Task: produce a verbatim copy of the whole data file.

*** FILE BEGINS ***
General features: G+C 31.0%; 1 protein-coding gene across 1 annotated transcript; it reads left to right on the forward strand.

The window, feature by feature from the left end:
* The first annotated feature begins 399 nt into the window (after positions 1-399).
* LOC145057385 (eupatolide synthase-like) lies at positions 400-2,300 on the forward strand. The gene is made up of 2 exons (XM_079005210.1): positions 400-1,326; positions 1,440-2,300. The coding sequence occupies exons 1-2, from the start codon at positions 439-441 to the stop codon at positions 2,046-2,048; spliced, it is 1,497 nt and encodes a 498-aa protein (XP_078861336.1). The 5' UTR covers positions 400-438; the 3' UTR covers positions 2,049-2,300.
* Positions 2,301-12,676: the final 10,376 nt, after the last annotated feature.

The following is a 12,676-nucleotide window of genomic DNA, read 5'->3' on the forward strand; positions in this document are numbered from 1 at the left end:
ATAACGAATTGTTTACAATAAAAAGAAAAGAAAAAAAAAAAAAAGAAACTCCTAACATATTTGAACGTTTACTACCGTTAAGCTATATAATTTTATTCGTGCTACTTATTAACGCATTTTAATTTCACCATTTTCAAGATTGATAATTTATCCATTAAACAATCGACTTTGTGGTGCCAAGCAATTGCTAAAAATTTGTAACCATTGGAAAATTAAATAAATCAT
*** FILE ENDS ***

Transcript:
General features: G+C 31.0%; 1 protein-coding gene across 1 annotated transcript; it reads left to right on the forward strand.

The window, feature by feature from the left end:
* The first annotated feature begins 399 nt into the window (after positions 1-399).
* LOC145057385 (eupatolide synthase-like) lies at positions 400-2,300 on the forward strand. The gene is made up of 2 exons (XM_079005210.1): positions 400-1,326; positions 1,440-2,300. The coding sequence occupies exons 1-2, from the start codon at positions 439-441 to the stop codon at positions 2,046-2,048; spliced, it is 1,497 nt and encodes a 498-aa protein (XP_078861336.1). The 5' UTR covers positions 400-438; the 3' UTR covers positions 2,049-2,300.
* Positions 2,301-12,676: the final 10,376 nt, after the last annotated feature.

The following is a 12,676-nucleotide window of genomic DNA, read 5'->3' on the forward strand; positions in this document are numbered from 1 at the left end:
ATAACGAATTGTTTACAATAAAAAGAAAAGAAAAAAAAAAAAAAGAAACTCCTAACATATTTGAACGTTTACTACCGTTAAGCTATATAATTTTATTCGTGCTACTTATTAACGCATTTTAATTTCACCATTTTCAAGATTGATAATTTATCCATTAAACAATCGACTTTGTGGTGCCAAGCAATTGCTAAAAATTTGTAACCATTGGAAAATTAAATAAATCAT